the German city of Meiningen, whose orchestra had become one of the
best in Europe under the great Hans von Bülow. (The premiere of Brahms’s Fourth Symphony was given there in 1885.) Mühlfeld was already a member of the orchestra at that time, but his personal friendship with Brahms did not begin until 1891, when Brahms came to town to hear the orchestra under Bülow’s successor. The Clarinet Trio and the Clarinet Quintet were composed that same summer.
The one great clarinet quintet before Brahms was, of course, Mozart’s masterpiece in A Major. To revisit
this genre in 1891, exactly 100 years after Mozart’s death, was clearly an
act of homage. Brahms did not need
to allude directly to Mozart’s style to make that explicit. The connection is unmistakable: in his own style, Brahms managed to recreate that perfect beauty in music that he and every musician of the last 200 years have always associated with Mozart’s name. It is, without a doubt, Brahms at his most idyllic — which is not to say that it doesn’t have plenty of that autumnal nostalgia that is present in so many of his later works.
Brahms’s letters attest that he associated the sound of the clarinet with the voice of a beautiful woman (he liked to refer to the instrument as “Fräulein Klarinette” [Miss Clarinet]). In his excellent Brahms biography, Jan Swafford calls the clarinet works “perhaps the only true love songs to an instrument Brahms ever wrote.” That love is to be felt in all four of
the work’s movements, starting from the sweet thirds and sixths of the opening (which will return at the
end of the nale). In another ne book on Brahms, written by Malcolm MacDonald, we read: “No other
work of Brahms is more consistently euphonious in sonority.” For once, a sonata “Allegro” does not emphasize contrast and struggle among the themes, but rather harmony and unity.
The second-movement “Adagio,” whose function would normally
be to provide some respite after
a hectic opening, now plunges
into a “profound mood of nature- mysticism,” reaching the “ne plus ultra of Brahmsian Romanticism” (MacDonald). In the middle of this “Adagio,” there is an astonishing episode in Gypsy style. The last passage Brahms was to write in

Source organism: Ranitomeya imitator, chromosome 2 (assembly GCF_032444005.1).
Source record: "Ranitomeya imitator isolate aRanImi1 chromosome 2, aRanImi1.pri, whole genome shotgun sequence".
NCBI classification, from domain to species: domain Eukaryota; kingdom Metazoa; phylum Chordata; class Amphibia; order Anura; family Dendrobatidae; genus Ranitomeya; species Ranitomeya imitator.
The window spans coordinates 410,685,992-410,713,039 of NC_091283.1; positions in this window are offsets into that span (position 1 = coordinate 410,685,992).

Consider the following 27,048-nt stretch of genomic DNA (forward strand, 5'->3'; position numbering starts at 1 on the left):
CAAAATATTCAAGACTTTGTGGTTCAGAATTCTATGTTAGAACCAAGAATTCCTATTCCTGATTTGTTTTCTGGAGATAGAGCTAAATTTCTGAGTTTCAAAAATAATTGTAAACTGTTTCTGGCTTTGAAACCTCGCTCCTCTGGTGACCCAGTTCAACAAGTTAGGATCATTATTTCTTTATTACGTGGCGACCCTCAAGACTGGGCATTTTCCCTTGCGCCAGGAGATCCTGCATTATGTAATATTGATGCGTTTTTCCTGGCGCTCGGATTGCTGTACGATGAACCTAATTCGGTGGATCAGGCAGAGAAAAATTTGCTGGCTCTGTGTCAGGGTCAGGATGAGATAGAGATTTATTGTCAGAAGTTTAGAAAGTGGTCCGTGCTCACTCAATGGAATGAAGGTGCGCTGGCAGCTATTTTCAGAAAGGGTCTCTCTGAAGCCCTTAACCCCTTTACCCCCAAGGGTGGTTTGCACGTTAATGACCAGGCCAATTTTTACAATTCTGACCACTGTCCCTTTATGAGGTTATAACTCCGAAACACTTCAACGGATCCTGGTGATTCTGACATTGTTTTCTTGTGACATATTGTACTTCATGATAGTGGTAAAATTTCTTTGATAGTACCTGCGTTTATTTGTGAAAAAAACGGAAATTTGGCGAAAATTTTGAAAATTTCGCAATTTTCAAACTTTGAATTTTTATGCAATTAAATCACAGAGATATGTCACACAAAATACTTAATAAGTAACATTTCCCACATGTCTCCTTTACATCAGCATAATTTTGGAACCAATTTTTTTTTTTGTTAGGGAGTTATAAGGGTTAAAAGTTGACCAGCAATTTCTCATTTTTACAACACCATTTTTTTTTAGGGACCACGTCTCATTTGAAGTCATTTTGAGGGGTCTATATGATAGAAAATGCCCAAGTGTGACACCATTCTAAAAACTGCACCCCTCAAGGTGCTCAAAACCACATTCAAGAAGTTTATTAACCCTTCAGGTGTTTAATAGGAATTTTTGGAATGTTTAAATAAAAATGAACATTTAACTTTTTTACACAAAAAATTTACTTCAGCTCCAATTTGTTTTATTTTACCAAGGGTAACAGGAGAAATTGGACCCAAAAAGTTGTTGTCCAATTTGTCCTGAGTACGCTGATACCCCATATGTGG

this idiom, it is completely different from such earlier instances as the nales of the Violin Concerto and the Piano Quartet in g minor, to say nothing of the Hungarian Dances. To quote MacDonald: “It is a desolately beautiful series of orid clarinet arabesques that spiral and swoop over a fantastic string texture.... The effect is of wild, spontaneous improvisation.”
The third movement begins with a dreamy “Andantino” that soon turns out to be a mere introduction to the main body of the movement in a faster tempo (presto), based on the same melody. It is a nimble and delicate scherzo, somewhat reminiscent
of Mendelssohn. The opening “Andantino” is brie y recalled just before the end.
The nale is a set of variations — perhaps the only direct allusion to the Mozart Quintet, which also ends that way. A theme of classical simplicity
is followed by ve variations, which take on different characters and highlight different instruments in the group, as usually happens in variation
movements. In variation No. 1, the cello weaves elegant ornaments around the melody; in No. 2, the mood suddenly becomes passionate and agitated; in No. 3, the clarinet and the rst violin jointly demonstrate their virtuosity. In No. 4, the tonality changes from minor to major; in No. 5 (back in minor), the duple meter gives way to the “one- two-three” of a romantic “love-song waltz,” in the manner of Brahms’s popular Liebeslieder-Walzer. Finally, the opening of the rst movement (whose rhythm comes as a natural continuation of the waltz we have just heard) reappears to bring the work to a quiet and wonderfully understated close.
Program notes by Peter Laki.
The Takács Quartet, now entering its 44th season, is renowned for the vitality of its interpretations. The New York
Times recently lauded the ensemble
for “revealing the familiar as unfamiliar, making the most traditional of works feel radical once more,” and the Financial Times described a recent concert at the Wigmore Hall: “Even in the most endish repertoire these players show no fear, injecting the music with a heady sense of freedom. At the same time, though, there is an uncompromising attention to detail: neither a note nor a bow-hair is out of place.” Based in Boulder at the University of Colorado, the Quartet performs 80 concerts a year worldwide.
During the current season the ensemble will continue its four annual concerts as associate artists at London’s Wigmore Hall. Other European venues later in the season include Berlin, Cologne, Baden- Baden, Bilbao, and the Bath Mozartfest. The Quartet will perform extensively in
US, including two concerts at New York’s Lincoln Center, and at the University of Chicago, Princeton, and Berkeley. A tour with Garrick Ohlsson will culminate in a recording for Hyperion of the Elgar and Amy Beach piano quintets. The latest Takács CD, to be released in summer 2019, features Dohnanyi’s two piano quintets and his second string quartet, with pianist Marc-André Hamelin.
In 2014 the Takács became the rst string quartet to win the Wigmore
Hall Medal, and in 2012, Gramophone announced that the Takács was the only string quartet to be inducted into its rst Hall of Fame. The ensemble also won the 2011 Award for Chamber Music and Song presented by the Royal Philharmonic Society in London.